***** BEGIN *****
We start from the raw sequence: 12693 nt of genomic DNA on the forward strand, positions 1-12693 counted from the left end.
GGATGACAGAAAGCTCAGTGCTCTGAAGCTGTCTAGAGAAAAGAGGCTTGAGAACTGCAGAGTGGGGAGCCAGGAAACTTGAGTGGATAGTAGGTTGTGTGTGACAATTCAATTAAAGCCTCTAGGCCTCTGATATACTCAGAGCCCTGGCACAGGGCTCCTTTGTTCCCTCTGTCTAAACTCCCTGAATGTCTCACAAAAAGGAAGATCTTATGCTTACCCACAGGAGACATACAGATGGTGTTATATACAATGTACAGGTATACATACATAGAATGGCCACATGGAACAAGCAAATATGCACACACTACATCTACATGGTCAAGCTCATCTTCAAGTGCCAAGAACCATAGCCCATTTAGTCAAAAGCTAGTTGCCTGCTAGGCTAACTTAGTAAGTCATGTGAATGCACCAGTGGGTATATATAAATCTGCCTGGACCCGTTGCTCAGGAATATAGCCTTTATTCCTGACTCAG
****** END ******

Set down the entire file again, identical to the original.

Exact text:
We start from the raw sequence: 12693 nt of genomic DNA on the forward strand, positions 1-12693 counted from the left end.
GGATGACAGAAAGCTCAGTGCTCTGAAGCTGTCTAGAGAAAAGAGGCTTGAGAACTGCAGAGTGGGGAGCCAGGAAACTTGAGTGGATAGTAGGTTGTGTGTGACAATTCAATTAAAGCCTCTAGGCCTCTGATATACTCAGAGCCCTGGCACAGGGCTCCTTTGTTCCCTCTGTCTAAACTCCCTGAATGTCTCACAAAAAGGAAGATCTTATGCTTACCCACAGGAGACATACAGATGGTGTTATATACAATGTACAGGTATACATACATAGAATGGCCACATGGAACAAGCAAATATGCACACACTACATCTACATGGTCAAGCTCATCTTCAAGTGCCAAGAACCATAGCCCATTTAGTCAAAAGCTAGTTGCCTGCTAGGCTAACTTAGTAAGTCATGTGAATGCACCAGTGGGTATATATAAATCTGCCTGGACCCGTTGCTCAGGAATATAGCCTTTATTCCTGACTCAG